Reference: “Defining Powerhouse Fruits and Vegetables: A Nutrient Density Approach” Preventing Chronic Disease 2014;11:130390 by Jennifer Di Noia, PhD.

The abbreviation PFV and a number for the food’s ranking (1 being the highest) are included in the tables below to indicate the foods most strongly associated with reducing the risk of chronic disease. In other words, these are really good foods to regularly include in your diet.

3. Antioxidants

Antioxidants slow or stop oxidation. Oxidation can produce free radicals. Free radicals can lead to chain reactions that can damage your cells. The more of the higher antioxidant choices you consume, the better your cells are protected from oxidative damage. The number in parentheses after each food choice in the tables below indicates its anti-oxidant ranking within its category (1 being the highest).

4. Protein

Amino acids from properly digested proteins are essential for every function in your body. As all well-informed vegetarians know, proper combinations of vegetables, grains, seeds and nuts can provide complete protein profiles. Problems, however, may develop with the absence, or deficiency, of certain nutrients available only, or more concentrated, in meat sources. One typical example is vitamin B12 which is especially available in meats but deficient, if not completely absent, in most vegetarian food selections.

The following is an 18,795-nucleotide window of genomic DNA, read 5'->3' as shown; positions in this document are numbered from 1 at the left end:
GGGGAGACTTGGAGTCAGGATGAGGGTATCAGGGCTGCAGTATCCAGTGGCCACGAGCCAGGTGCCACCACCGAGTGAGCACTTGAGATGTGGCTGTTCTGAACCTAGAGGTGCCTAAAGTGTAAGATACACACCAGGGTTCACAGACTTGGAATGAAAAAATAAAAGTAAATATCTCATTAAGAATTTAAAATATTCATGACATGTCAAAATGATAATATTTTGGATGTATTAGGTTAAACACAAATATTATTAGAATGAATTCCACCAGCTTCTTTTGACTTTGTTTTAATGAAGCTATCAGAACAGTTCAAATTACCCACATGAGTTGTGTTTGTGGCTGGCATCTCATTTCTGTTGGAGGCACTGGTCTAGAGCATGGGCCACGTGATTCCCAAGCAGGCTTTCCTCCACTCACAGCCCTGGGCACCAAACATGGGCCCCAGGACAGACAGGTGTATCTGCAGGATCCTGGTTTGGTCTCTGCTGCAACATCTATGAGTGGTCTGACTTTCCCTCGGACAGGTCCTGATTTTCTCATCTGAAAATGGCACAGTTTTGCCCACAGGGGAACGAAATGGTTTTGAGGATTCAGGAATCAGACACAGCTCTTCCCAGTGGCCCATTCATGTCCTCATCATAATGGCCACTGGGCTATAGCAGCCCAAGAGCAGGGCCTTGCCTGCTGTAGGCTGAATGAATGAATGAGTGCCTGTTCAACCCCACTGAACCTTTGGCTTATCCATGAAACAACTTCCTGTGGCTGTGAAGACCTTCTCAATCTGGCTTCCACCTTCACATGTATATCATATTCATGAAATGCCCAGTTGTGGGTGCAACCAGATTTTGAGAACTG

5. Essential Fatty Acids (EFAs)

Briefly, essential fatty acids are critical for all cell membranes, especially brain and nerve tissues, as well as hormone production, skin health and helping control inflammation. There are different types of EFAs. Two, Omega 3s and Omega 6s, are very important to keep within close ratios. Many natural health care experts recommend and equal ratio of 1:1. Others suggest ratios as high as 1 part Omega 3s to:6 parts Omega 6s. Most typical western diets supply far too many Omega 6s. This relative excess of Omega 6s is one of the major contributors to the all-too-prevalent health problems caused by inflammation in our society.